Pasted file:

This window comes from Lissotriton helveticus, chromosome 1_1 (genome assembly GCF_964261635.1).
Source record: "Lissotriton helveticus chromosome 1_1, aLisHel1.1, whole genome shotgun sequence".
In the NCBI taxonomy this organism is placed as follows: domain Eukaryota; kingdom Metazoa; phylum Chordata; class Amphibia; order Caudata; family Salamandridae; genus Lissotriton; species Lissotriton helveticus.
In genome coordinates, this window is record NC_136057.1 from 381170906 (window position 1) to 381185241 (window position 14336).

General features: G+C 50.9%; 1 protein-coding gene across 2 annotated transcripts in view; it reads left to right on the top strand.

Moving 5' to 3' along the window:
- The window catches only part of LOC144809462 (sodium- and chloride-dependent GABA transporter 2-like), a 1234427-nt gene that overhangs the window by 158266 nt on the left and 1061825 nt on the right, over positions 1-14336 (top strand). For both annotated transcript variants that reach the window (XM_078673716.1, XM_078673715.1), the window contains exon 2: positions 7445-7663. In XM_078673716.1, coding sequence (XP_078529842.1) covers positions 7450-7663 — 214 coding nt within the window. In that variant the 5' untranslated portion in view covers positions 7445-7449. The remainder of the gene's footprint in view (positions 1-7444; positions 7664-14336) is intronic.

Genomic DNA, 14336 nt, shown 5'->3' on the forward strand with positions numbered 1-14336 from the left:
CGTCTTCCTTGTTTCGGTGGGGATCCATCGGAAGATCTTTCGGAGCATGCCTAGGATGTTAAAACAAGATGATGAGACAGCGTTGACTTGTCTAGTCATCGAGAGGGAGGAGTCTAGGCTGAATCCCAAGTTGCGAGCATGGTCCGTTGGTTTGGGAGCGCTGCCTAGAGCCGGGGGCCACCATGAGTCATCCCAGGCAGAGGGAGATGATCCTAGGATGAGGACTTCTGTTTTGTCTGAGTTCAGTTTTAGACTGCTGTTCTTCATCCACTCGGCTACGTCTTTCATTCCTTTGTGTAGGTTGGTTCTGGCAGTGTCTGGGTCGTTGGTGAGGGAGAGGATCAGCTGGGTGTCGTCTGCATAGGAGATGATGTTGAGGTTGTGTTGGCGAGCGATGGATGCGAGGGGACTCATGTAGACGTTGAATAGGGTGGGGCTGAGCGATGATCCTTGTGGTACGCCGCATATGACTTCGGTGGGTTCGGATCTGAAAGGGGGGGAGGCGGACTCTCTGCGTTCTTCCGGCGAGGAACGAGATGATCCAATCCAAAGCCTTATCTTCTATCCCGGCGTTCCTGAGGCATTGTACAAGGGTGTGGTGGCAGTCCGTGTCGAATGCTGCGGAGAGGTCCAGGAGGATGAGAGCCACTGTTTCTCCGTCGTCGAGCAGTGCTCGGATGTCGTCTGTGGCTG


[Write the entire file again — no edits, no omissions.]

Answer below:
This window comes from Lissotriton helveticus, chromosome 1_1 (genome assembly GCF_964261635.1).
Source record: "Lissotriton helveticus chromosome 1_1, aLisHel1.1, whole genome shotgun sequence".
In the NCBI taxonomy this organism is placed as follows: domain Eukaryota; kingdom Metazoa; phylum Chordata; class Amphibia; order Caudata; family Salamandridae; genus Lissotriton; species Lissotriton helveticus.
In genome coordinates, this window is record NC_136057.1 from 381170906 (window position 1) to 381185241 (window position 14336).

General features: G+C 50.9%; 1 protein-coding gene across 2 annotated transcripts in view; it reads left to right on the top strand.

Moving 5' to 3' along the window:
- The window catches only part of LOC144809462 (sodium- and chloride-dependent GABA transporter 2-like), a 1234427-nt gene that overhangs the window by 158266 nt on the left and 1061825 nt on the right, over positions 1-14336 (top strand). For both annotated transcript variants that reach the window (XM_078673716.1, XM_078673715.1), the window contains exon 2: positions 7445-7663. In XM_078673716.1, coding sequence (XP_078529842.1) covers positions 7450-7663 — 214 coding nt within the window. In that variant the 5' untranslated portion in view covers positions 7445-7449. The remainder of the gene's footprint in view (positions 1-7444; positions 7664-14336) is intronic.

Genomic DNA, 14336 nt, shown 5'->3' on the forward strand with positions numbered 1-14336 from the left:
CGTCTTCCTTGTTTCGGTGGGGATCCATCGGAAGATCTTTCGGAGCATGCCTAGGATGTTAAAACAAGATGATGAGACAGCGTTGACTTGTCTAGTCATCGAGAGGGAGGAGTCTAGGCTGAATCCCAAGTTGCGAGCATGGTCCGTTGGTTTGGGAGCGCTGCCTAGAGCCGGGGGCCACCATGAGTCATCCCAGGCAGAGGGAGATGATCCTAGGATGAGGACTTCTGTTTTGTCTGAGTTCAGTTTTAGACTGCTGTTCTTCATCCACTCGGCTACGTCTTTCATTCCTTTGTGTAGGTTGGTTCTGGCAGTGTCTGGGTCGTTGGTGAGGGAGAGGATCAGCTGGGTGTCGTCTGCATAGGAGATGATGTTGAGGTTGTGTTGGCGAGCGATGGATGCGAGGGGACTCATGTAGACGTTGAATAGGGTGGGGCTGAGCGATGATCCTTGTGGTACGCCGCATATGACTTCGGTGGGTTCGGATCTGAAAGGGGGGGAGGCGGACTCTCTGCGTTCTTCCGGCGAGGAACGAGATGATCCAATCCAAAGCCTTATCTTCTATCCCGGCGTTCCTGAGGCATTGTACAAGGGTGTGGTGGCAGTCCGTGTCGAATGCTGCGGAGAGGTCCAGGAGGATGAGAGCCACTGTTTCTCCGTCGTCGAGCAGTGCTCGGATGTCGTCTGTGGCTG